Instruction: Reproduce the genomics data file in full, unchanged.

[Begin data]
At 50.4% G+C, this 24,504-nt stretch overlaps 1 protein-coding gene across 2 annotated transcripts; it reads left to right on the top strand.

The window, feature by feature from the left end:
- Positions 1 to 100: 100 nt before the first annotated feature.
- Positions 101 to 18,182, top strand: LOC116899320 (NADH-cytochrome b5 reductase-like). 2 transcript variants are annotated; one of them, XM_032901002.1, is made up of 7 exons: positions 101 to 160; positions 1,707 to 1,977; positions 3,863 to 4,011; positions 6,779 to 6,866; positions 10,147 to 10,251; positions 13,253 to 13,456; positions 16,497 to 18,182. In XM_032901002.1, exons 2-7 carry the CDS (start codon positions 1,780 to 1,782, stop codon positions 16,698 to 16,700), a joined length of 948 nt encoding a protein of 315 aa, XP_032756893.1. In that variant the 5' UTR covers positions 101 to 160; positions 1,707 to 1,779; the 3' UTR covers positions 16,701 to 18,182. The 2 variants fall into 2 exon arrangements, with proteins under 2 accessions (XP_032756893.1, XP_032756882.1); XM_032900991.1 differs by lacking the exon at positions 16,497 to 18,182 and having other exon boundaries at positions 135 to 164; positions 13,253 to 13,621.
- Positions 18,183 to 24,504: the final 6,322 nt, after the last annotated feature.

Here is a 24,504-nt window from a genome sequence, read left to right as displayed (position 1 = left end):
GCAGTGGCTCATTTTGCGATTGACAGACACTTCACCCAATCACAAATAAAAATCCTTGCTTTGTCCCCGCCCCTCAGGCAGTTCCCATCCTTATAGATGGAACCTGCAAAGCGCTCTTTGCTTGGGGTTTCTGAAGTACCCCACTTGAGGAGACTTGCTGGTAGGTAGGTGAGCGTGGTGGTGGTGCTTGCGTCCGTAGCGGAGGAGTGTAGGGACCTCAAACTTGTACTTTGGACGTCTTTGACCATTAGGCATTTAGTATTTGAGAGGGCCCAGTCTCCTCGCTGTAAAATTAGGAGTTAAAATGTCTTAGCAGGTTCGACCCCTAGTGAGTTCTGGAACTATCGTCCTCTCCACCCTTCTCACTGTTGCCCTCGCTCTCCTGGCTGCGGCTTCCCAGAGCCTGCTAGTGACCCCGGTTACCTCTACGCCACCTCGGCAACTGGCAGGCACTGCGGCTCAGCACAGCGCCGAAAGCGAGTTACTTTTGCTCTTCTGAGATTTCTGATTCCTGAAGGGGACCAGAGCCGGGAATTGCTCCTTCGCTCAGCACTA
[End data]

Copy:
At 50.4% G+C, this 24,504-nt stretch overlaps 1 protein-coding gene across 2 annotated transcripts; it reads left to right on the top strand.

The window, feature by feature from the left end:
- Positions 1 to 100: 100 nt before the first annotated feature.
- Positions 101 to 18,182, top strand: LOC116899320 (NADH-cytochrome b5 reductase-like). 2 transcript variants are annotated; one of them, XM_032901002.1, is made up of 7 exons: positions 101 to 160; positions 1,707 to 1,977; positions 3,863 to 4,011; positions 6,779 to 6,866; positions 10,147 to 10,251; positions 13,253 to 13,456; positions 16,497 to 18,182. In XM_032901002.1, exons 2-7 carry the CDS (start codon positions 1,780 to 1,782, stop codon positions 16,698 to 16,700), a joined length of 948 nt encoding a protein of 315 aa, XP_032756893.1. In that variant the 5' UTR covers positions 101 to 160; positions 1,707 to 1,779; the 3' UTR covers positions 16,701 to 18,182. The 2 variants fall into 2 exon arrangements, with proteins under 2 accessions (XP_032756893.1, XP_032756882.1); XM_032900991.1 differs by lacking the exon at positions 16,497 to 18,182 and having other exon boundaries at positions 135 to 164; positions 13,253 to 13,621.
- Positions 18,183 to 24,504: the final 6,322 nt, after the last annotated feature.

Here is a 24,504-nt window from a genome sequence, read left to right as displayed (position 1 = left end):
GCAGTGGCTCATTTTGCGATTGACAGACACTTCACCCAATCACAAATAAAAATCCTTGCTTTGTCCCCGCCCCTCAGGCAGTTCCCATCCTTATAGATGGAACCTGCAAAGCGCTCTTTGCTTGGGGTTTCTGAAGTACCCCACTTGAGGAGACTTGCTGGTAGGTAGGTGAGCGTGGTGGTGGTGCTTGCGTCCGTAGCGGAGGAGTGTAGGGACCTCAAACTTGTACTTTGGACGTCTTTGACCATTAGGCATTTAGTATTTGAGAGGGCCCAGTCTCCTCGCTGTAAAATTAGGAGTTAAAATGTCTTAGCAGGTTCGACCCCTAGTGAGTTCTGGAACTATCGTCCTCTCCACCCTTCTCACTGTTGCCCTCGCTCTCCTGGCTGCGGCTTCCCAGAGCCTGCTAGTGACCCCGGTTACCTCTACGCCACCTCGGCAACTGGCAGGCACTGCGGCTCAGCACAGCGCCGAAAGCGAGTTACTTTTGCTCTTCTGAGATTTCTGATTCCTGAAGGGGACCAGAGCCGGGAATTGCTCCTTCGCTCAGCACTA